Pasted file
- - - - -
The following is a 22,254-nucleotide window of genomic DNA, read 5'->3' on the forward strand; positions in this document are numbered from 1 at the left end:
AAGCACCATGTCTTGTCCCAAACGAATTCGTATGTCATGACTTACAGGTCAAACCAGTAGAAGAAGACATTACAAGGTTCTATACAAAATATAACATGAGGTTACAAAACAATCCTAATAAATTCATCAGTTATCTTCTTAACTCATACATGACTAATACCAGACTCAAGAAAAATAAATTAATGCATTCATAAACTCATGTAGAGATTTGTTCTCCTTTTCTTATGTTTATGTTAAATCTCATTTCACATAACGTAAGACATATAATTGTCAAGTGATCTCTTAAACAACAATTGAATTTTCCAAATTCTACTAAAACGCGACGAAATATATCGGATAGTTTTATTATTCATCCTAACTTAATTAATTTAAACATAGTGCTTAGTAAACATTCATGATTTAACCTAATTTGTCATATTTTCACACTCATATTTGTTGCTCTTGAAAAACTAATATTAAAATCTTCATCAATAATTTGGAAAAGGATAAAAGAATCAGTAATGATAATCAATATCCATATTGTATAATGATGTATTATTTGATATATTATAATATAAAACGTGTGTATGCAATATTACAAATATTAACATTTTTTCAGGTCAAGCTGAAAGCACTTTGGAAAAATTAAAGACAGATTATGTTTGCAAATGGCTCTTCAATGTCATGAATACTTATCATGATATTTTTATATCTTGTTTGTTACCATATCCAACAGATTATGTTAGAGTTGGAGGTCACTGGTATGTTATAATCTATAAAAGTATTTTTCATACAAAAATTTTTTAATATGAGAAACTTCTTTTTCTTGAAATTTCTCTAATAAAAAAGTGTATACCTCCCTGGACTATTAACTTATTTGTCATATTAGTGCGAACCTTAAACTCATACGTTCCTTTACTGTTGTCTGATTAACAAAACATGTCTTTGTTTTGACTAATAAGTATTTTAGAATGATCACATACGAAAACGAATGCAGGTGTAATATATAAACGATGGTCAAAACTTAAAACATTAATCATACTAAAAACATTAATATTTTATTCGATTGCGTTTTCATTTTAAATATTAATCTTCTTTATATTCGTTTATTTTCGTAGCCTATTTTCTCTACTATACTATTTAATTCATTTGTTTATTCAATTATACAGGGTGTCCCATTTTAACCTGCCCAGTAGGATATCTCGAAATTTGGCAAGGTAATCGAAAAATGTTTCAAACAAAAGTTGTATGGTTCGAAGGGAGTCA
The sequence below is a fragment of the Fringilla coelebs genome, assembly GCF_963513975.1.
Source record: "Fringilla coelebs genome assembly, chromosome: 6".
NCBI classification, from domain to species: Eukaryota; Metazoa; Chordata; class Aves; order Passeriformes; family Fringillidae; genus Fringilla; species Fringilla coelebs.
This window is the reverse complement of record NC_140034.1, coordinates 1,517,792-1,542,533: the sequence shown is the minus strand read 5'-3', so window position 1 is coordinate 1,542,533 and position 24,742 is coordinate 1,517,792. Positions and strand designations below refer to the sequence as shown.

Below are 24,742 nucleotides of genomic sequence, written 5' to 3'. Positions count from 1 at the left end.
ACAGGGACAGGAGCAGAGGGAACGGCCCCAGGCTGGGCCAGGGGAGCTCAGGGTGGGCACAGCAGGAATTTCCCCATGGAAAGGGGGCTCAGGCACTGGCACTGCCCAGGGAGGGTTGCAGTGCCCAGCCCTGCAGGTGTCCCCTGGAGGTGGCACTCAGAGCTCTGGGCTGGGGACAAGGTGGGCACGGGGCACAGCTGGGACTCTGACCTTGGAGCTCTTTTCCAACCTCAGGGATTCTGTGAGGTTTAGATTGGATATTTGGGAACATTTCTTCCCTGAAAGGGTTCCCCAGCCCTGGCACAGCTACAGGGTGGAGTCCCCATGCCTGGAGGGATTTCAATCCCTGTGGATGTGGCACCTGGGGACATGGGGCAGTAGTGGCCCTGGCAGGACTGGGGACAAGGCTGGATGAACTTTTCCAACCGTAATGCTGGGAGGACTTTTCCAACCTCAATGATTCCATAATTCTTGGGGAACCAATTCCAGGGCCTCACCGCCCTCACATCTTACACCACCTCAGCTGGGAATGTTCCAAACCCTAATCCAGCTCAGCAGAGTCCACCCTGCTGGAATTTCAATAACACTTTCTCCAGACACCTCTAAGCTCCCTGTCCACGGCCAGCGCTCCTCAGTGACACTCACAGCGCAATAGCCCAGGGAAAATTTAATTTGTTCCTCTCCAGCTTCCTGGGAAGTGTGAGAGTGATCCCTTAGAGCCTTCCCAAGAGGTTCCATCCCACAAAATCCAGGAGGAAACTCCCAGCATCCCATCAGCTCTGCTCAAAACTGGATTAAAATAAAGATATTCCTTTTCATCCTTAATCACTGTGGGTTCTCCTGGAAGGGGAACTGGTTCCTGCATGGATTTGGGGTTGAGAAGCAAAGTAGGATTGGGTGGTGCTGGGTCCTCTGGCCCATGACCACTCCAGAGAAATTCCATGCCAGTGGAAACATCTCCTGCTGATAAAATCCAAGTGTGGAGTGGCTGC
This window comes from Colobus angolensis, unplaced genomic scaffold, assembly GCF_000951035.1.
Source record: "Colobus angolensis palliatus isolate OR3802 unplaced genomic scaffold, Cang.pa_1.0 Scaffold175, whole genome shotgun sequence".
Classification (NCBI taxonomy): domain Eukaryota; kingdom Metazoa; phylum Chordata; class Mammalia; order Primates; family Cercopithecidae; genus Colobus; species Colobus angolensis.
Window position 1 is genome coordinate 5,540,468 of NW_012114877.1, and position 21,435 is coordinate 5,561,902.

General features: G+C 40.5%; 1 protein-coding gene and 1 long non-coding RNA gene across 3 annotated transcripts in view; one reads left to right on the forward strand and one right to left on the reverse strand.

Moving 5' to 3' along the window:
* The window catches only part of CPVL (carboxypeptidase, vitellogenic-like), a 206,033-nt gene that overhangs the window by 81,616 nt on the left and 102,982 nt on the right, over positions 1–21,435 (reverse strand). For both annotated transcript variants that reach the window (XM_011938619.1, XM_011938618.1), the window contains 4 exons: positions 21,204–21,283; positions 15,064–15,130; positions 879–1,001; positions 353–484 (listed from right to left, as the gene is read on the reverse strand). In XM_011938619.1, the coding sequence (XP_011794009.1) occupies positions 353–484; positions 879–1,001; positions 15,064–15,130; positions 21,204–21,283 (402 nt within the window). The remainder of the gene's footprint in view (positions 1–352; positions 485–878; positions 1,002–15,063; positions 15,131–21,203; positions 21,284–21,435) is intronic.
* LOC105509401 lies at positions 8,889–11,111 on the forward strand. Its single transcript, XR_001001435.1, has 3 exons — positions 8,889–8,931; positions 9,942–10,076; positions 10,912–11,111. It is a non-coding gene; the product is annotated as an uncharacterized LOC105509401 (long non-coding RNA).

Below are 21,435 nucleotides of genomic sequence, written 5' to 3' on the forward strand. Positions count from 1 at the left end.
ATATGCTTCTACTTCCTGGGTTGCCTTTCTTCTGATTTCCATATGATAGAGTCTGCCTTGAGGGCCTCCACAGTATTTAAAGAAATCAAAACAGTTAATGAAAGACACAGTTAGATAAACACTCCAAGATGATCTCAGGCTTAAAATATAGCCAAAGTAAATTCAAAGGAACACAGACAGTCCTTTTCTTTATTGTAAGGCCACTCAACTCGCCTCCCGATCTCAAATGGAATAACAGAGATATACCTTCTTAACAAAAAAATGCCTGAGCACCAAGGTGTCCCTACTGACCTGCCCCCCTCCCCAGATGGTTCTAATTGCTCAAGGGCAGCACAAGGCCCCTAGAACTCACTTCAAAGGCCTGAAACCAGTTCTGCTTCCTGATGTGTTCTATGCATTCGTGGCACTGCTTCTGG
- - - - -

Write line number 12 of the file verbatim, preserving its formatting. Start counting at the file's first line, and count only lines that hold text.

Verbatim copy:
Window position 1 is genome coordinate 5,540,468 of NW_012114877.1, and position 21,435 is coordinate 5,561,902.